Bemidji Choir celebrates 85th anniversary with Carl O. Thompson Memorial Concert
For the past 85 years, the Bemidji Choir at Bemidji State University has displayed its vocal prowess to tens of thousands of audience members fortunate enough to hear their rich harmonies at concerts and tours around the world.
BEMIDJI — For the past 85 years, the Bemidji Choir at Bemidji State University has displayed its vocal prowess to tens of thousands of audience members fortunate enough to hear their rich harmonies at concerts and tours around the world.
Following an 80th Anniversary Reunion in 2017, the chance for another celebration couldn’t come soon enough for Bemidji Choir Director Dwight Jilek.
“The energy that came with bringing all of those people together that day was extraordinary,” Jilek said. “This is an extended family that when our students graduate, they graduate into a network that’s not only the people who were their colleagues as students but also people who graduated five, 10, 20 or 50 years ago.”
As such, around 100 current and former choir students will unite to form the 85th Anniversary Reunion Choir for the Carl O. Thompson Memorial Concert that concludes BSU’s Homecoming weekend at 3 p.m. on Sunday, Sept. 18, in the Bangsberg Fine Arts Complex.
This year’s celebration coincides with the 25th anniversary of the Bemidji Alumni Choir, a Minneapolis-based choral group directed by 1975 BSU alumnus Mark Carlson and formed in 1998 by Sarah Aamot in tandem with her master’s recital.
Alumni Choir members range in age from their 20s to the oldest member, Robert Green, who graduated from BSU in 1957 and continues to support the bass section at 87. He also studied under Carl O. Thompson, who started BSU’s choir program in 1937.
“(Green) is more vibrant than some of my younger singers,” Carlson said with a laugh.
The choral experience
According to BSU senior and Bemidji Choir President Blake Staines, the reunion will allow the singers to realize their similarities and differences in experiences as they relate to the BSU choral program.
“Just seeing the continuation of so many generations of singers, I really think it will put into context the fact that we serve that same responsibility to continue this long, rich tradition for future generations so they can have the same experiences that have enriched our lives in very profound ways,” Staines said.
Staines noted the Bemidji Choir’s regional tour in spring 2022, during which they performed chamber music at St. Mary’s Cathedral in St. Cloud. He admitted to having a tough semester and that this performance allowed him to process his emotions.
“The music sounded just otherworldly, ethereal in that space. You feel like you’re back in the Middle Ages singing that stuff,” Staines detailed. “I actually started crying during the concert and then just fully broke down after we got off stage. It was such an emotional catharsis that brought all of those emotions I was feeling to the surface and it was a real moment of clarity.”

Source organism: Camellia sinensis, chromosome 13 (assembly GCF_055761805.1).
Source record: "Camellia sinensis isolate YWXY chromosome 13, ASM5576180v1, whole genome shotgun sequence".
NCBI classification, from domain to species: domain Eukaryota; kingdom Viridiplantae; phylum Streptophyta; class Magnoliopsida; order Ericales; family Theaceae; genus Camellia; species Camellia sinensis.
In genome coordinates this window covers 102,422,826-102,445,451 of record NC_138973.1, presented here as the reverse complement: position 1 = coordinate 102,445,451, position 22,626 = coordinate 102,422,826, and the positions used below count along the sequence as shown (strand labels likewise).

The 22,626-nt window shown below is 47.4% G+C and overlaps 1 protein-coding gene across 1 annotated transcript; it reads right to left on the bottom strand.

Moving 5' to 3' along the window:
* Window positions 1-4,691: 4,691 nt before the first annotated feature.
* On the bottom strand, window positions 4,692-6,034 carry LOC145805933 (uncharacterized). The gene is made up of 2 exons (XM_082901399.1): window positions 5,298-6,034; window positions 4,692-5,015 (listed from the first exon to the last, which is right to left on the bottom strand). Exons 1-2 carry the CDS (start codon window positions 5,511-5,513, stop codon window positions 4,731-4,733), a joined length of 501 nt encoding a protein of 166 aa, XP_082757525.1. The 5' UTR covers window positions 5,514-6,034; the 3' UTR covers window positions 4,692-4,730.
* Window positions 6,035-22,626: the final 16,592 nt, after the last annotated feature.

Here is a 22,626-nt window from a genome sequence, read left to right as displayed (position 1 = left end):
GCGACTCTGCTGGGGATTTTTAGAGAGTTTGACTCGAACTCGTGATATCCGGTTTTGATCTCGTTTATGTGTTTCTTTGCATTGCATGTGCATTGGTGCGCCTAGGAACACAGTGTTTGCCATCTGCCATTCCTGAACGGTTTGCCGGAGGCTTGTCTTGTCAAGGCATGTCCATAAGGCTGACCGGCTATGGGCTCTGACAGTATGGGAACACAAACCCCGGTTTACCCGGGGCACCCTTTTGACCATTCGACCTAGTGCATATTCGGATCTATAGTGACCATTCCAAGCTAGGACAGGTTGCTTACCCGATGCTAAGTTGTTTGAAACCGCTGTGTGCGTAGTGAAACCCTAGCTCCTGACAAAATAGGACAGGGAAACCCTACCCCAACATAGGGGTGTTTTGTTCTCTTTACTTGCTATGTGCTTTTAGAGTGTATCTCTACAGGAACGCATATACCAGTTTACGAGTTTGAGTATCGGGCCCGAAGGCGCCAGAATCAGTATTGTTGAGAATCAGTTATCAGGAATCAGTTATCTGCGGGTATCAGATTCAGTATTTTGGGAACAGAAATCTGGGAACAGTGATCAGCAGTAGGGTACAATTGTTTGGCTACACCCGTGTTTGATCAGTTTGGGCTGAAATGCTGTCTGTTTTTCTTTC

Growing up on the north shore of Lake Superior, Carlson noted Bemidji Choir’s international tour to France where they performed at the St. Lazare Cathedral in 1972.
This marked Carlson’s first-ever airplane trip overseas and allowed the choir to forge a friendship with an Israeli choir. This also followed the Munich Massacre, a terrorist attack on the Israeli Olympic team at the 1972 Summer Games.
“I remember standing on the risers in the choir, singing jointly with this Israeli choir and looking up into the dome of the cathedral up above, seeing armed guards with machine guns who were there to protect their choir,” Carlson recalled. “It was such an eye-awakening thing for this kid from a small town. Music brought that experience to me.”
Carlson also performed as part of BSU’s Chamber Singers at the Chartres Cathedral on that same tour.
“At that time, it wasn’t a place where you displayed appreciation by clapping in the church,” Carlson said, “but we gave possibly the most magical concert I ever sang in. To be able to sing these 13th-century pieces that were designed for that cathedral was very magical and the nuns, priests and townspeople gave us a standing ovation, clapping.”
Carlson studied under Paul Brandvik, who was the director of choral activities at BSU from 1967 to 1998. Though retired, Brandvik remains active by directing the Alumni Choir’s signature closing piece, “In the Palm of His Hand,” during the choir’s regular season. He will also conduct this for the Reunion Choir’s performance this weekend.
“We’re excited to share that moment with Brandvik and have that connection that he was (at BSU) for over 30 years,” Jilek mentioned. “Our current students will have that real, tactile connection working with him as so many other people did.”
The Reunion Choir will also perform Mbosu Ndlovu’s “Ngothando,” a South African piece that translates to “Through Love” and one that the Bemidji Choir first performed in the midst of the coronavirus pandemic in October 2020.
“Those students who sang in the pandemic, they kept the legacy of the Bemidji Choir going,” Jilek added. “The message of the piece is needed in our times and represents the many people across the world who are using the mechanism of choral music to bring love to the world, to connect people. In that way, I want to honor those students.”
Nearing the end of his college choir days, Staines left off, “it’s a very special time, especially in my senior year, to be able to participate in the 85th (anniversary). And maybe one day, I’ll be returning as an alumnus and I’ll see how the tradition has been carried forward.”